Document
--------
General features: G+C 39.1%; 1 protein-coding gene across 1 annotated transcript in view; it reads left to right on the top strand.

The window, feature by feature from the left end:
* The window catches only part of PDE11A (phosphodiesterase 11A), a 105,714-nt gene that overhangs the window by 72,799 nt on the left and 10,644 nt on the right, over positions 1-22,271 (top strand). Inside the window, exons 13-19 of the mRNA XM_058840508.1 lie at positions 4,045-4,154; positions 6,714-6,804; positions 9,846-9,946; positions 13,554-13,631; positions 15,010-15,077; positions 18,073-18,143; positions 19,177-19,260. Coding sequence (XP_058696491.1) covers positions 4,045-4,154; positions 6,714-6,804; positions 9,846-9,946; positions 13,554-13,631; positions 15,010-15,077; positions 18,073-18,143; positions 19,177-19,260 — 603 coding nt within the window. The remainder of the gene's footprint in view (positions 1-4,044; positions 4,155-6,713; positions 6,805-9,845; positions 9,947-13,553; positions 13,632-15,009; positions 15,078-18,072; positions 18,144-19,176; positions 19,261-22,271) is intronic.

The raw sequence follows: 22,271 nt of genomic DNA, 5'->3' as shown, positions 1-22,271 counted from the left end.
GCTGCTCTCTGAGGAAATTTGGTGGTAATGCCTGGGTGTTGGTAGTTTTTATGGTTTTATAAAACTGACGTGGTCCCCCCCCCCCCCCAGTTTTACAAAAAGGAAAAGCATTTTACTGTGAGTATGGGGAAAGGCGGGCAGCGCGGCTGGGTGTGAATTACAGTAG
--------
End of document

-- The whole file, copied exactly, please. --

General features: G+C 39.1%; 1 protein-coding gene across 1 annotated transcript in view; it reads left to right on the top strand.

The window, feature by feature from the left end:
* The window catches only part of PDE11A (phosphodiesterase 11A), a 105,714-nt gene that overhangs the window by 72,799 nt on the left and 10,644 nt on the right, over positions 1-22,271 (top strand). Inside the window, exons 13-19 of the mRNA XM_058840508.1 lie at positions 4,045-4,154; positions 6,714-6,804; positions 9,846-9,946; positions 13,554-13,631; positions 15,010-15,077; positions 18,073-18,143; positions 19,177-19,260. Coding sequence (XP_058696491.1) covers positions 4,045-4,154; positions 6,714-6,804; positions 9,846-9,946; positions 13,554-13,631; positions 15,010-15,077; positions 18,073-18,143; positions 19,177-19,260 — 603 coding nt within the window. The remainder of the gene's footprint in view (positions 1-4,044; positions 4,155-6,713; positions 6,805-9,845; positions 9,947-13,553; positions 13,632-15,009; positions 15,078-18,072; positions 18,144-19,176; positions 19,261-22,271) is intronic.

The raw sequence follows: 22,271 nt of genomic DNA, 5'->3' as shown, positions 1-22,271 counted from the left end.
GCTGCTCTCTGAGGAAATTTGGTGGTAATGCCTGGGTGTTGGTAGTTTTTATGGTTTTATAAAACTGACGTGGTCCCCCCCCCCCCCCAGTTTTACAAAAAGGAAAAGCATTTTACTGTGAGTATGGGGAAAGGCGGGCAGCGCGGCTGGGTGTGAATTACAGTAG